U.S. stocks stabilized Monday as investors assessed uncertainty over the deadly coronavirus outbreak in China.
The Dow Jones Industrial Average climbed 220 points, recouping some of its losses after tumbling more than 600 points Friday. The Standard & Poor’s 500 added 0.8%. The technology-heavy Nasdaq Composite rose 1.3%.
The gains came after stocks across mainland China plunged overnight as the country’s markets reopened following an extended Lunar New Year holiday. China’s benchmark Shanghai index tumbled nearly 8%, its worst day since August 2015.
Health authorities released updated figures of 361 deaths and more than 17,000 confirmed cases. The World Health Organization said the number of cases will keep growing because tests are pending on thousands of suspected cases. The majority of the cases and all but one death are in China.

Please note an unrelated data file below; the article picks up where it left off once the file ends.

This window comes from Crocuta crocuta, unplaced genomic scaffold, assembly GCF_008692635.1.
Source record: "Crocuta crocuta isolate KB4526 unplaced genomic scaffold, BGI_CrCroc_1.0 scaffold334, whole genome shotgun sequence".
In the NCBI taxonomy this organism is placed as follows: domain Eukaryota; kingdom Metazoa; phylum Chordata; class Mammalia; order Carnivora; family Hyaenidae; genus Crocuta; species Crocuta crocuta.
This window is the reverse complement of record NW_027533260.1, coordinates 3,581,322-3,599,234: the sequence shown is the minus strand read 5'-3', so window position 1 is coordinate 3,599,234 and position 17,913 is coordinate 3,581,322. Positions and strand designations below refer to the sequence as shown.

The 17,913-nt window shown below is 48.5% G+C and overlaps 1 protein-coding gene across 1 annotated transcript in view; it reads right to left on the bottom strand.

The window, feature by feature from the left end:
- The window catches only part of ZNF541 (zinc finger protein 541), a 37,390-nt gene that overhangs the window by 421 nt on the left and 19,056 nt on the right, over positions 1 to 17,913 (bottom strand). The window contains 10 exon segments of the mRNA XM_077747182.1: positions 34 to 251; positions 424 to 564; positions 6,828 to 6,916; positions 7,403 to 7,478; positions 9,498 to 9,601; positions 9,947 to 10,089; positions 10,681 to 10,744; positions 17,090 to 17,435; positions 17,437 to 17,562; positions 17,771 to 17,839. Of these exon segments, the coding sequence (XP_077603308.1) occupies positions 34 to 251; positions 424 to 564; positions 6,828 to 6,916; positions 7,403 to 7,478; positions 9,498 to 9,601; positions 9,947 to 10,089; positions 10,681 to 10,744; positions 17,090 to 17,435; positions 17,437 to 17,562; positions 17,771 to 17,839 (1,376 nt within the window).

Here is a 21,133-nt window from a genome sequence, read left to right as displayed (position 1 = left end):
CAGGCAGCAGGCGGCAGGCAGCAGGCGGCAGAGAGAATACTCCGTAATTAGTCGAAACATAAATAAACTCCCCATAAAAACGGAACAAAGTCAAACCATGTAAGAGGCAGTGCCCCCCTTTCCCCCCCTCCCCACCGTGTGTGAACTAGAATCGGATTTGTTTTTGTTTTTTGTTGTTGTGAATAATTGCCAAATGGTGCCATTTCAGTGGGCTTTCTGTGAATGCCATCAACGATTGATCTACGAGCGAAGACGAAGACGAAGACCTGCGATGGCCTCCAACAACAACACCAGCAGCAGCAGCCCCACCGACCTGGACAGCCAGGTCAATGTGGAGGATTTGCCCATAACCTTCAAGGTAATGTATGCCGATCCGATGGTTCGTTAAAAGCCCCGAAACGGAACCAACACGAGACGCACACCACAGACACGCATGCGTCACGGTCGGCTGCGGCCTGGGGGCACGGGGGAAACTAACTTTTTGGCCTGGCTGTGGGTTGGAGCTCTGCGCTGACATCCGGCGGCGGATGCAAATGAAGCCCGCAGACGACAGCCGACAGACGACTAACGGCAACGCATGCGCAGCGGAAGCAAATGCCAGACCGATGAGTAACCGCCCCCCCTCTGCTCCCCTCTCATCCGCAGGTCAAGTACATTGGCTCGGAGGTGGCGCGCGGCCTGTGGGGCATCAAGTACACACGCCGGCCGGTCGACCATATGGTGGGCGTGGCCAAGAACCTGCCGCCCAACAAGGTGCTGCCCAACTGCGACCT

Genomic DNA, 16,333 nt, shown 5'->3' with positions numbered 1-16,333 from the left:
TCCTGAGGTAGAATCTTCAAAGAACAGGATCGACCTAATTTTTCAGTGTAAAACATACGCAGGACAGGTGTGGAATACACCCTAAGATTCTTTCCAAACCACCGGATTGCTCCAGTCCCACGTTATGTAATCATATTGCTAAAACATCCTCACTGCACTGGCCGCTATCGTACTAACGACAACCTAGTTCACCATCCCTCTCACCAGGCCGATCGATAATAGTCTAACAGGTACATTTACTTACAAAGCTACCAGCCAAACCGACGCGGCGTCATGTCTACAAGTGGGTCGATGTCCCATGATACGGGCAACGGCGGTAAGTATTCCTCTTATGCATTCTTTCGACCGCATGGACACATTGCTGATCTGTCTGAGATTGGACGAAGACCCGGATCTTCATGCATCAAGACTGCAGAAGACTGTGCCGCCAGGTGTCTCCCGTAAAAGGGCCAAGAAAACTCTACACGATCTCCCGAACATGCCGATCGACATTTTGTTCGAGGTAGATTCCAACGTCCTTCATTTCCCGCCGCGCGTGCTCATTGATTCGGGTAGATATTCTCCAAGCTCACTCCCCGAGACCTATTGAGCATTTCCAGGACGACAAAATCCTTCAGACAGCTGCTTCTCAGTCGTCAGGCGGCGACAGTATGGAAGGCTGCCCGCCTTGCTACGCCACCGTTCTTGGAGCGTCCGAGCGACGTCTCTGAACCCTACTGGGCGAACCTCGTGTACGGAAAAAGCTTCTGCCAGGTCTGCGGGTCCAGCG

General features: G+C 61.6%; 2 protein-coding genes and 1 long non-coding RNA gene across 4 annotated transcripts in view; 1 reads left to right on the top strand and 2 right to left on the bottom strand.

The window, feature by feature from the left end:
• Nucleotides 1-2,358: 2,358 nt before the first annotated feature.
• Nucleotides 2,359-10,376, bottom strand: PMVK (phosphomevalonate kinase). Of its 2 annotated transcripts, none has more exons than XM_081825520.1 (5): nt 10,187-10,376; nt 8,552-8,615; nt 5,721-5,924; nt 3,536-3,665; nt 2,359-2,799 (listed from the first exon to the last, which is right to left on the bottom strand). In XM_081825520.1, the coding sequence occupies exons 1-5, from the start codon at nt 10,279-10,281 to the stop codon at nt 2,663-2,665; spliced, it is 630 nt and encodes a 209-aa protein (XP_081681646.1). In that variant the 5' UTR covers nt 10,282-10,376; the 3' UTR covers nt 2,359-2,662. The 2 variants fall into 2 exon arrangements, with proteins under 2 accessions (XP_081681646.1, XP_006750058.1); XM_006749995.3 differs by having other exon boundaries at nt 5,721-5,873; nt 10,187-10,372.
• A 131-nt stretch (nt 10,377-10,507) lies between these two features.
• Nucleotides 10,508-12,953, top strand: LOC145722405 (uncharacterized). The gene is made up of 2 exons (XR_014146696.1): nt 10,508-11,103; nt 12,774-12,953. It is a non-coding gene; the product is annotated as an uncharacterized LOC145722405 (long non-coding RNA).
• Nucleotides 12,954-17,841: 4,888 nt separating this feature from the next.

The outbreak of the virus in China has prompted governments around the world to step up surveillance and quarantine requirements as airlines cancel hundreds of flights.
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“We continue to believe that the global government response to the coronavirus has been aggressive and should eventually halt or limit the spread of the disease,” Mark Haefele, chief investment officer at UBS Global Wealth Management, said in a note. “However, it is difficult to know how long it will be before the number of new daily cases begins to fall.”
Technology companies led U.S. stocks higher, with Microsoft and Intel rising 1.4% and 1.3%, respectively.
Health care companies were also among the biggest gainers. Gilead Sciences was a standout, gaining 4.5%, on reports that one of its drugs is being tested as a potential treatment for the new virus.
Bond prices fell sharply, sending yields higher. The yield on the 10-year Treasury rose to 1.56% from 1.51% late Friday.
Google parent Alphabet will report earnings later Monday, while Ford and Disney release results on Tuesday. General Motors and Merck will report financial results on Wednesday.
Contributing: Damian J. Troise, The Associated Press